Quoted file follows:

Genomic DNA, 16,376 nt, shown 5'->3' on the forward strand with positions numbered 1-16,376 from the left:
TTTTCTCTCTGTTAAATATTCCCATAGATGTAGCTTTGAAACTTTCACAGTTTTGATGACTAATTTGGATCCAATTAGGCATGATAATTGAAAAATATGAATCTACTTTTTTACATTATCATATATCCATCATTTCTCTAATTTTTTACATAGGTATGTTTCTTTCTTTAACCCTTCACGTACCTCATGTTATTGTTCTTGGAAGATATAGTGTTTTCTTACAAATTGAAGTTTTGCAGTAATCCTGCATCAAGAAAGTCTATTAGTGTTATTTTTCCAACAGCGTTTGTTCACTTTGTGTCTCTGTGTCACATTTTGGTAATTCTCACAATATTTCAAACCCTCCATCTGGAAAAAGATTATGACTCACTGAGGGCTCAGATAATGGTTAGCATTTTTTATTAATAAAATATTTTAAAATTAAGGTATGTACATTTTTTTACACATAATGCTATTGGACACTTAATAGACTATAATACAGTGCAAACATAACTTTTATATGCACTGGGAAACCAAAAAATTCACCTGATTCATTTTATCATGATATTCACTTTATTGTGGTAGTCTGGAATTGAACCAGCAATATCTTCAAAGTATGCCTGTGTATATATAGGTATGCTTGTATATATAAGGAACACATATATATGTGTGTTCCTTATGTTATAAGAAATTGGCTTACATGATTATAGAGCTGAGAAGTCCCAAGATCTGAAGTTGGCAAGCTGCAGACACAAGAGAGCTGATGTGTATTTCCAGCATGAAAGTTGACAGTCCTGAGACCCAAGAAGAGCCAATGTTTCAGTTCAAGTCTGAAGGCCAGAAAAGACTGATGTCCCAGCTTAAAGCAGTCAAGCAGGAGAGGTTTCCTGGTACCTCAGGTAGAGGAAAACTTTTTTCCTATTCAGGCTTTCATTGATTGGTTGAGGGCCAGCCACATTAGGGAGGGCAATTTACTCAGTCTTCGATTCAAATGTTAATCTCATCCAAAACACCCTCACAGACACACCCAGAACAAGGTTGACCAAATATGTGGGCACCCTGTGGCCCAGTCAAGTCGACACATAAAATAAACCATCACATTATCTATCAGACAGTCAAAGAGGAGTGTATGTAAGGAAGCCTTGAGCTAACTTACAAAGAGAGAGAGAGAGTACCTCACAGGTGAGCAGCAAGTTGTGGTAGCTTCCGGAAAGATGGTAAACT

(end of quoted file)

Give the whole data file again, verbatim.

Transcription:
Genomic DNA, 16,376 nt, shown 5'->3' on the forward strand with positions numbered 1-16,376 from the left:
TTTTCTCTCTGTTAAATATTCCCATAGATGTAGCTTTGAAACTTTCACAGTTTTGATGACTAATTTGGATCCAATTAGGCATGATAATTGAAAAATATGAATCTACTTTTTTACATTATCATATATCCATCATTTCTCTAATTTTTTACATAGGTATGTTTCTTTCTTTAACCCTTCACGTACCTCATGTTATTGTTCTTGGAAGATATAGTGTTTTCTTACAAATTGAAGTTTTGCAGTAATCCTGCATCAAGAAAGTCTATTAGTGTTATTTTTCCAACAGCGTTTGTTCACTTTGTGTCTCTGTGTCACATTTTGGTAATTCTCACAATATTTCAAACCCTCCATCTGGAAAAAGATTATGACTCACTGAGGGCTCAGATAATGGTTAGCATTTTTTATTAATAAAATATTTTAAAATTAAGGTATGTACATTTTTTTACACATAATGCTATTGGACACTTAATAGACTATAATACAGTGCAAACATAACTTTTATATGCACTGGGAAACCAAAAAATTCACCTGATTCATTTTATCATGATATTCACTTTATTGTGGTAGTCTGGAATTGAACCAGCAATATCTTCAAAGTATGCCTGTGTATATATAGGTATGCTTGTATATATAAGGAACACATATATATGTGTGTTCCTTATGTTATAAGAAATTGGCTTACATGATTATAGAGCTGAGAAGTCCCAAGATCTGAAGTTGGCAAGCTGCAGACACAAGAGAGCTGATGTGTATTTCCAGCATGAAAGTTGACAGTCCTGAGACCCAAGAAGAGCCAATGTTTCAGTTCAAGTCTGAAGGCCAGAAAAGACTGATGTCCCAGCTTAAAGCAGTCAAGCAGGAGAGGTTTCCTGGTACCTCAGGTAGAGGAAAACTTTTTTCCTATTCAGGCTTTCATTGATTGGTTGAGGGCCAGCCACATTAGGGAGGGCAATTTACTCAGTCTTCGATTCAAATGTTAATCTCATCCAAAACACCCTCACAGACACACCCAGAACAAGGTTGACCAAATATGTGGGCACCCTGTGGCCCAGTCAAGTCGACACATAAAATAAACCATCACATTATCTATCAGACAGTCAAAGAGGAGTGTATGTAAGGAAGCCTTGAGCTAACTTACAAAGAGAGAGAGAGAGTACCTCACAGGTGAGCAGCAAGTTGTGGTAGCTTCCGGAAAGATGGTAAACT